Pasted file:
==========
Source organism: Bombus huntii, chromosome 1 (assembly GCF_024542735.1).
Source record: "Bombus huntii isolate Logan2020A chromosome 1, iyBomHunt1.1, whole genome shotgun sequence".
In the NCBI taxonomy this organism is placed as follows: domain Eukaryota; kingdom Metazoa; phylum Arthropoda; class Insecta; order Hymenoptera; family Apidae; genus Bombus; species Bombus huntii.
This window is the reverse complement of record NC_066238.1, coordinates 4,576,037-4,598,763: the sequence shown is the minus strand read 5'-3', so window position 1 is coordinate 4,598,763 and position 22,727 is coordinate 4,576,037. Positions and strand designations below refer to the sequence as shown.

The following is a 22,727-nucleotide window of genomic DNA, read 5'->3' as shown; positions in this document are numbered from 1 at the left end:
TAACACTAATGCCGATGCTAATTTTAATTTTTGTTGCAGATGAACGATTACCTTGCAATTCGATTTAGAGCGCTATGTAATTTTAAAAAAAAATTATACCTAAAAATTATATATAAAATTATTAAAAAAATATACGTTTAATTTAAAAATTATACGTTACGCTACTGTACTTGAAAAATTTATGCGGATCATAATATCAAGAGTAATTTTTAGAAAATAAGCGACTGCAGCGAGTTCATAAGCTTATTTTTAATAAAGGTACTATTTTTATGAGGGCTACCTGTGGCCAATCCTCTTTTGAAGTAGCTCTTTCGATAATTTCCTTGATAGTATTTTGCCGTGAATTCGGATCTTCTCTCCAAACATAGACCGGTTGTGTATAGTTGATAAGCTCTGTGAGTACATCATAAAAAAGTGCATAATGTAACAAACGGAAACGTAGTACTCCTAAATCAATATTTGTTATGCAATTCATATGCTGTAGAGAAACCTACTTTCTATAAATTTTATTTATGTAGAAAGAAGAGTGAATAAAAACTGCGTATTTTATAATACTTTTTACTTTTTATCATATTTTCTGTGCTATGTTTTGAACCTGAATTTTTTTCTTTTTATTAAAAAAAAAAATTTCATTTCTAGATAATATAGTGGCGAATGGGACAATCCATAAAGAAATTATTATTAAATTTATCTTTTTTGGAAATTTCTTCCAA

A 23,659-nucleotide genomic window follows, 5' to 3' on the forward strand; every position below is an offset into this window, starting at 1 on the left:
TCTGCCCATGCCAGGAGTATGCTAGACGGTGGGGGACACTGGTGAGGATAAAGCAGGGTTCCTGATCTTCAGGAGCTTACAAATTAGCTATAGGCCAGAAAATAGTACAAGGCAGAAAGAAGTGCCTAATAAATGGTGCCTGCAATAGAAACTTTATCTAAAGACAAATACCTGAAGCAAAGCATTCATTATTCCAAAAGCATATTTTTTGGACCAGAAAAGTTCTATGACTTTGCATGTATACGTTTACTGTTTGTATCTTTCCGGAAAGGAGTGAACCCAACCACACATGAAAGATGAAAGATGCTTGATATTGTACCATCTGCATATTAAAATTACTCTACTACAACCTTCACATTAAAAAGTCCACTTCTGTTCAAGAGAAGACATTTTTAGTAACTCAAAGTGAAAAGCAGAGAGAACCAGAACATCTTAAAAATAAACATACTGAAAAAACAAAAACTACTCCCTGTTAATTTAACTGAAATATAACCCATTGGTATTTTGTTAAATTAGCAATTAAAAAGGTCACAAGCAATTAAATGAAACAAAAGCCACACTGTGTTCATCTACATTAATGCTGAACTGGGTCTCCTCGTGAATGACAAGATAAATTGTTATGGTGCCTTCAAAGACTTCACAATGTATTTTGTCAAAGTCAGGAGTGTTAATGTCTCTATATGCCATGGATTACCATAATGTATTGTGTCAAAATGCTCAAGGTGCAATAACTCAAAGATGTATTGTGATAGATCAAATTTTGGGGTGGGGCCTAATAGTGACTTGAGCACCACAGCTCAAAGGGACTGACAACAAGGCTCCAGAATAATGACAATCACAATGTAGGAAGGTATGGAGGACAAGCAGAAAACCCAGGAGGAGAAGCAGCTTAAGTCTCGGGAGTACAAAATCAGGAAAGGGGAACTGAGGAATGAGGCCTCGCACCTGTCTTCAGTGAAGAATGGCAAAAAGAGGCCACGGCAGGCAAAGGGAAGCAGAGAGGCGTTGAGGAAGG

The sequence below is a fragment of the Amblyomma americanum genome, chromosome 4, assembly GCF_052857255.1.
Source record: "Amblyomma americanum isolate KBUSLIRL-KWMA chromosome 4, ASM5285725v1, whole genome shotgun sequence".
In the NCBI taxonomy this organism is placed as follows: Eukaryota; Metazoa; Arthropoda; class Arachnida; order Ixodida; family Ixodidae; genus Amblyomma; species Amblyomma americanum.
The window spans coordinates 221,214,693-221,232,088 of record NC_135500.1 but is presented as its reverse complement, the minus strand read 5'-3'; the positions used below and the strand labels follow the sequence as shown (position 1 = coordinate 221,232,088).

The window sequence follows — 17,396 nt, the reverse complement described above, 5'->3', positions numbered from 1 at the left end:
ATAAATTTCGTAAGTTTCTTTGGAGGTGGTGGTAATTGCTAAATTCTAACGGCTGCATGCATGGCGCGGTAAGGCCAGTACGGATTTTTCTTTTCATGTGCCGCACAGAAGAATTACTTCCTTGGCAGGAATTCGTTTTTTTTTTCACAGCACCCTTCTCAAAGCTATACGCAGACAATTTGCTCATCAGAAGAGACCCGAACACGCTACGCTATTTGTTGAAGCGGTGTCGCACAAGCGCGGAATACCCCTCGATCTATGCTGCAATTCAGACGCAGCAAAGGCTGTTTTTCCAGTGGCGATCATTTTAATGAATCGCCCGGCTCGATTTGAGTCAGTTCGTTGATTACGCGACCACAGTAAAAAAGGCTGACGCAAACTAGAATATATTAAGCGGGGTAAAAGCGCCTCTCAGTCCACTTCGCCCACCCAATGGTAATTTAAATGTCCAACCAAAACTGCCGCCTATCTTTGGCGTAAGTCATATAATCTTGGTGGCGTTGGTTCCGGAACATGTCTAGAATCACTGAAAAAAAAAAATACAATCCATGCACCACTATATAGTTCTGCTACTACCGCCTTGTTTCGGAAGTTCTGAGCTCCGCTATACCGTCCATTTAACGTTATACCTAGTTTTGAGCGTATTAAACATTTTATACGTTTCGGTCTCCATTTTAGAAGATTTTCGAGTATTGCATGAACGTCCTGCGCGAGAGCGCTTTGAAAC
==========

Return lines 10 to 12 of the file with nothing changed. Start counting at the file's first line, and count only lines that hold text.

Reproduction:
Source record: "Amblyomma americanum isolate KBUSLIRL-KWMA chromosome 4, ASM5285725v1, whole genome shotgun sequence".
In the NCBI taxonomy this organism is placed as follows: Eukaryota; Metazoa; Arthropoda; class Arachnida; order Ixodida; family Ixodidae; genus Amblyomma; species Amblyomma americanum.
The window spans coordinates 221,214,693-221,232,088 of record NC_135500.1 but is presented as its reverse complement, the minus strand read 5'-3'; the positions used below and the strand labels follow the sequence as shown (position 1 = coordinate 221,232,088).